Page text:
DR Congo Facing Alarming Levels of Violence, Hunger, Poverty, Disease

geneva — The World Health Organization warns that hunger, poverty, malnutrition, and disease have reached alarming levels in the Democratic Republic of Congo, especially in the east, where a resurgence of fighting between armed groups and government forces has uprooted millions of people from their homes. 

“DRC is the second-largest displacement crisis globally after Sudan, with more people forced to flee the violence since the start of the year,” said Dr. Boureima Hama Sambo, WHO representative to the DRC. 

Speaking from the capital, Kinshasa, Sambo told journalists in Geneva Friday that a combination of violence, climate shocks, and epidemics has worsened the humanitarian and overall health situation for millions of people who are struggling to find enough food to eat, a safe place to stay, and help to ward off disease outbreaks.   

“Hospitals are overwhelmed with injured people,” he said. “Close to 10 million people are on the move. Poverty and hunger affect a quarter of the population or 25.4 million people. The spread of cholera and other infectious diseases pose significant threats to the populations health.”   

United Nations relief agencies say more than two of every five children in the DRC — around 6 million children — suffer from chronic malnutrition, a condition that causes stunting, impairs cognitive development, and in cases of severe acute malnutrition, a risk of death. 

Sambo said that, “Combined to malnutrition, diseases are increasing the risk of mortality, especially in children, and putting even more pressure on the health system.  

“Women and girls are paying the high price of armed conflict and displacement,” he said, noting that “30,000 cases of gender-based violence were reported in the DRC in 2023. These numbers are among the highest in the world.” 

Flooding heightens risk 

Besides conflict-related challenges, the Office for the Coordination of Humanitarian Affairs, OCHA, says severe flooding has wreaked havoc in 18 of the DRCs 26 provinces, leaving more than 2 million people, nearly 60%  of them children, in need of assistance.   

The WHO says floods are worsening the risk of diarrheal and water-borne diseases. That, as well as the outbreak of other diseases, including cholera, measles, polio, yellow fever, anthrax, and plague, has brought an already fragile health system to its knees.   

“DRC is facing its worst cholera outbreak since 2017 with 50,000 suspected cases and 470 deaths recorded in 2023,” said Sambo, adding that the risk is particularly high in sites for internally displaced people where “living conditions are dire.”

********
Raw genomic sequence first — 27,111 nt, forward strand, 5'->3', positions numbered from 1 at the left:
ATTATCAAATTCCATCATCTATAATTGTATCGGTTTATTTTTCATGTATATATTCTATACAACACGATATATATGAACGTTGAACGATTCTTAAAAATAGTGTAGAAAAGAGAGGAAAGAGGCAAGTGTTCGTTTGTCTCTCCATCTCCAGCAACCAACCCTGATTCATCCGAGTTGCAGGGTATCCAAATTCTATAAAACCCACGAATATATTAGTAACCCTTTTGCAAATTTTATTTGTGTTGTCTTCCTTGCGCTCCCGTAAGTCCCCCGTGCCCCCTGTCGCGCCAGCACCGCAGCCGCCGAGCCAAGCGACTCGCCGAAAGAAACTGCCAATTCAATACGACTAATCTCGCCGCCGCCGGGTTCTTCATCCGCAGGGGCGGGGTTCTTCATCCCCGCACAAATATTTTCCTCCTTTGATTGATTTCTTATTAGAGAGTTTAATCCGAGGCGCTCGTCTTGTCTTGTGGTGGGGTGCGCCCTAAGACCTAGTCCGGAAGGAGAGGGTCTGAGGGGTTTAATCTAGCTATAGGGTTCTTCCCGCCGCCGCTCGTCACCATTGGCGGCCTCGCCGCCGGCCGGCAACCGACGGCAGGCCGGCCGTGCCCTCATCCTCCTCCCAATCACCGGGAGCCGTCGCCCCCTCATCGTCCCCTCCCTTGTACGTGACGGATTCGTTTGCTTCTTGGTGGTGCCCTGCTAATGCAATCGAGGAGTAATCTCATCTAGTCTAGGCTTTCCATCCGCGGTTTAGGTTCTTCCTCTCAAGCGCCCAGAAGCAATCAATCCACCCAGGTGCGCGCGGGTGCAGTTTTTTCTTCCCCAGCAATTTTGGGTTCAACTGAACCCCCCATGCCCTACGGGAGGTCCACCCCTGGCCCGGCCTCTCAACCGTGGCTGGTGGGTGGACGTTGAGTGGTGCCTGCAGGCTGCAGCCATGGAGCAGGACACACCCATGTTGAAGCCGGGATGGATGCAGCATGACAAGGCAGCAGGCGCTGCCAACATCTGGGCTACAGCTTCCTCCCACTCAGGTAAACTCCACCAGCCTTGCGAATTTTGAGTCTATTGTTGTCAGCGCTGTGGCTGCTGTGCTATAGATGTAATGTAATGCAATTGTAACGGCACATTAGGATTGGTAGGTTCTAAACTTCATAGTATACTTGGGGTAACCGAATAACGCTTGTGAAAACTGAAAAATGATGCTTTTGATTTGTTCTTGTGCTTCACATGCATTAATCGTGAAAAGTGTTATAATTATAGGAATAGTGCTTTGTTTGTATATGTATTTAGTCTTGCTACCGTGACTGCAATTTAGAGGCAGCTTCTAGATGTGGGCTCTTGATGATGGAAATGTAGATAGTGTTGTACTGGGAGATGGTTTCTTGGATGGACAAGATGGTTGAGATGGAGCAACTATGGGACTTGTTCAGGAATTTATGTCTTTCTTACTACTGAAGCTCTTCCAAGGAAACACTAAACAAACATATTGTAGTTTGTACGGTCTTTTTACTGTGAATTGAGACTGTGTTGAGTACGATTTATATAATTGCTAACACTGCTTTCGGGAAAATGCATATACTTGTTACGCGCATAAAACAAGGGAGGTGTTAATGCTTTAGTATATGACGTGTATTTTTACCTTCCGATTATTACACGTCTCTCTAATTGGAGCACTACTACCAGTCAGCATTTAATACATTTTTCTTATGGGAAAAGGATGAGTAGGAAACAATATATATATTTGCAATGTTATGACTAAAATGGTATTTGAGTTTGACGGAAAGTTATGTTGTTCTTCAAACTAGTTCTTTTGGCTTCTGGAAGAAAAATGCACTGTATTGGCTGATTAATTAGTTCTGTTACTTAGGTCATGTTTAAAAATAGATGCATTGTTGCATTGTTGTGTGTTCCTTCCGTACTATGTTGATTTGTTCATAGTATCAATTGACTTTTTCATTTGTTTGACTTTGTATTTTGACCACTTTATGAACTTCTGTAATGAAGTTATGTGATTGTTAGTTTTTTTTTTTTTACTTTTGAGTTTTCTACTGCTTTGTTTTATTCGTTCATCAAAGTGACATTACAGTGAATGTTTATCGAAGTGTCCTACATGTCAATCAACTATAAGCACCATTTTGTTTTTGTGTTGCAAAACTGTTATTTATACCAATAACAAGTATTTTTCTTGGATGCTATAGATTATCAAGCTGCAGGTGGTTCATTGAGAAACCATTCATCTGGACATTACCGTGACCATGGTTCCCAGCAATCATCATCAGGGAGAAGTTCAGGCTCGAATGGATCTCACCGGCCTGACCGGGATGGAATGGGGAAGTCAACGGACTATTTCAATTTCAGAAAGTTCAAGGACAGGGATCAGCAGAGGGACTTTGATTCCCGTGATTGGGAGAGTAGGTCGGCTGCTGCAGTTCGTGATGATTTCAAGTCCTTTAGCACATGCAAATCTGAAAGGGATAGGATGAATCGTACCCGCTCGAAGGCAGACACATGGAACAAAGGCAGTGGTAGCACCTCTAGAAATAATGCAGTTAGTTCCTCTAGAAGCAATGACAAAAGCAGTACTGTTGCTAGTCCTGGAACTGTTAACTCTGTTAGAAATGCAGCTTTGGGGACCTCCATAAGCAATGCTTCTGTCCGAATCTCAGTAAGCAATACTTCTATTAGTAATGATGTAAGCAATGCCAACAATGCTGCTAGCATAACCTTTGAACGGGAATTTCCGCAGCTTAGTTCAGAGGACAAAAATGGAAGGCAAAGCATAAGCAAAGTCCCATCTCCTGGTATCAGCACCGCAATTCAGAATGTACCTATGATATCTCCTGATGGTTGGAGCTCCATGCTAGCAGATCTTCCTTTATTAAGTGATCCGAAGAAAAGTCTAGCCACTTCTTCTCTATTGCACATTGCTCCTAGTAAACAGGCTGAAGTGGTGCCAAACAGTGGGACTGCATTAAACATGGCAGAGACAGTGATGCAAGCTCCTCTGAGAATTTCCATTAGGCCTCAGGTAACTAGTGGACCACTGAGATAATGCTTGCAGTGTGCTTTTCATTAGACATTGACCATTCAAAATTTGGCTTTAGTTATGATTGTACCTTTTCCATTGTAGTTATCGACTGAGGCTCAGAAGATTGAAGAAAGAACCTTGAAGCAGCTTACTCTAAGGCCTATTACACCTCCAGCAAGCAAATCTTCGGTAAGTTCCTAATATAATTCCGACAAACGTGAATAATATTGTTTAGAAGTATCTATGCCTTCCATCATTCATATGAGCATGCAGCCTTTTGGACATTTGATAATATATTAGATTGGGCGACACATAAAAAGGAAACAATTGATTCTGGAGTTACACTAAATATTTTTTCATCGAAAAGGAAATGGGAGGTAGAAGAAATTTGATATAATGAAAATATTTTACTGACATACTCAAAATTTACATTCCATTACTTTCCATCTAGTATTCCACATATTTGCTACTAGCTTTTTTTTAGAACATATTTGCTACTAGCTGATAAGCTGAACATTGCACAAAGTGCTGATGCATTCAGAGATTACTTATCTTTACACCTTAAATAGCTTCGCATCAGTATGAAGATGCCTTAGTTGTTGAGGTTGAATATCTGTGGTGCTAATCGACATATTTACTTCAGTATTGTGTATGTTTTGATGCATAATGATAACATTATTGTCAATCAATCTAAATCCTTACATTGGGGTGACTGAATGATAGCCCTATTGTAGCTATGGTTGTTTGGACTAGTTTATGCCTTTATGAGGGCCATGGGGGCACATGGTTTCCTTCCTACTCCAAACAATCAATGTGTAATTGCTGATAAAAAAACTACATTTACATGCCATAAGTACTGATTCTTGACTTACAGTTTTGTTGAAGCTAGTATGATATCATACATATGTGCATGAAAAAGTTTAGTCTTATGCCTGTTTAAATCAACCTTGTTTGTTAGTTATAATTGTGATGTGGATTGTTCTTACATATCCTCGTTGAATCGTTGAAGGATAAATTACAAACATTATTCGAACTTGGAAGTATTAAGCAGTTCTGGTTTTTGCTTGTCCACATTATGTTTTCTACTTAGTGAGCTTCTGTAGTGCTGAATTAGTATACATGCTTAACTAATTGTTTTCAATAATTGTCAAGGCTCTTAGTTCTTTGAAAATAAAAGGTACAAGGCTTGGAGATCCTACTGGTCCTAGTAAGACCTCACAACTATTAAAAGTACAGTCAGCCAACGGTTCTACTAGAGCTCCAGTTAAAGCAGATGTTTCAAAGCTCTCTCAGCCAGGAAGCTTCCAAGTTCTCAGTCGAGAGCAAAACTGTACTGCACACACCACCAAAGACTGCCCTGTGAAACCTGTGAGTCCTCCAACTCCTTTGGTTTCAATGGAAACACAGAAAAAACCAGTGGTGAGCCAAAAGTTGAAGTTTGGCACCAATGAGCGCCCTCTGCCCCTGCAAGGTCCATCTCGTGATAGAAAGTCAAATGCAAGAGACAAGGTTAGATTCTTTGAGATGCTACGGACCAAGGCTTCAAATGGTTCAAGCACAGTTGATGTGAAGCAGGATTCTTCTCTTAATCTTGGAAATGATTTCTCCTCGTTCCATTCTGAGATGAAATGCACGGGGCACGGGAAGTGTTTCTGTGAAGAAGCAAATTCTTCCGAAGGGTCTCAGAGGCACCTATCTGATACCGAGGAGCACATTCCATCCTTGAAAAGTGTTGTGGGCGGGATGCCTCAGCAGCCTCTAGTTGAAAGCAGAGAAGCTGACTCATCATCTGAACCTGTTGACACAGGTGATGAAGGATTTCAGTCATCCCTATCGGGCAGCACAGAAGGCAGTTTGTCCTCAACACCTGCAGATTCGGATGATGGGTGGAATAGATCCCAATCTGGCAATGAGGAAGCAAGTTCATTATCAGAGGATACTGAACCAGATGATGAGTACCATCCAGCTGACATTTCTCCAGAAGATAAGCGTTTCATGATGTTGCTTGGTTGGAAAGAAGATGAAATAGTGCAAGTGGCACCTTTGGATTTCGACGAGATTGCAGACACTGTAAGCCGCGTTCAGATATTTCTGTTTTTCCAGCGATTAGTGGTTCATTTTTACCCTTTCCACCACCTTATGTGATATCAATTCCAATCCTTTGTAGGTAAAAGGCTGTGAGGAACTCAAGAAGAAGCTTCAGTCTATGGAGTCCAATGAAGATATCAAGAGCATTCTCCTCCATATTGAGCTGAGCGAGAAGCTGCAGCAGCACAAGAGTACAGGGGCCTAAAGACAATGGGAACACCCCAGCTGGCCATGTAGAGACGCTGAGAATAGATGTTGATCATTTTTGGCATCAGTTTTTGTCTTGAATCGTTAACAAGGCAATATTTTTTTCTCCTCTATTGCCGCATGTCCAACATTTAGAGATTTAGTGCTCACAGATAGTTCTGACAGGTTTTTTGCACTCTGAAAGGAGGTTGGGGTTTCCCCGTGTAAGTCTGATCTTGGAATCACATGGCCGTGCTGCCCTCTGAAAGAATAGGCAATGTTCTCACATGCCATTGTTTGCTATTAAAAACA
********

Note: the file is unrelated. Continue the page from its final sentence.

He said the country is also battling its largest measles epidemic since 2019, with close to 28,000 cases with 750 deaths so far this year   

“The combination of measles and malnutrition has a severe health impact on children under five years of age and the lack of access to vaccines and vaccination services further exacerbate the situation,” he said. 

Threat of mpox grows

In addition to those problems, the WHO warns mpox — previously known as monkeypox — has been on the rise across the country over the last year, with nearly 4,000 suspected cases and 271 deaths reported.  

That represents a higher case fatality than was seen during a year-long, WHO-declared international public health emergency for the disease that began in May 2022. More than two thirds of the current cases, it says, are reported in children.   

Mpox, a zoonotic disease first detected in a 9-month-old in 1970 in the DRC, when the country was known as Zaire.  Dr. Rosamund Lewis, WHO technical lead for mpox, says children continue to be most at risk of getting infected with and dying from the disease.  

“The number of cases has been gradually increasing over time. What we saw in 2023 was more than the doubling of the number of cases compared to 2022 … There is a clear concern about the continuing spread of the disease, not only by zoonotic transmission but through person-to-person sexual contact,” she said. 

“What is also new about transmission in the DRC is that sexual transmission reported for Clade 1, a variant of mpox had not been reported prior to 2023. Now what we are seeing is newly reported sexual transmission in a different part of the country, which is not endemic for mpox.”   

Lewis said the disease is spreading in areas “where there is a lot of commercial back and forth, including cross-borders and a vibrant commercial sex trade.” 

The WHO reports mpox has expanded to previously unaffected provinces, such that almost all provinces. including Kinshasa, now are reporting cases. It warns that “represents a threat to neighboring countries and beyond.”   

WHO representative Sambo observed that humanitarian needs in the country are soaring, with close to 20 million people requiring health assistance this year. Despite all the compounding challenges, he said the WHO has been scaling up its health response since last year. 

For example, he said the WHO vaccinated almost 5 million people against cholera in November, most in the eastern provinces, and vaccinated millions of people against a deadly measles outbreak last year.  Next week, he said the WHO plans to start a polio vaccination campaign in all 26 provinces. 

However, he said that continuing such lifesaving programs will be difficult to do if the health response remains severely underfunded, noting that less than 14 percent of the WHOs $624 million appeal for this year has been received.   

He urges the world not “to turn a blind eye to a situation that could have severe knock-on effects for security and health in the region.” 

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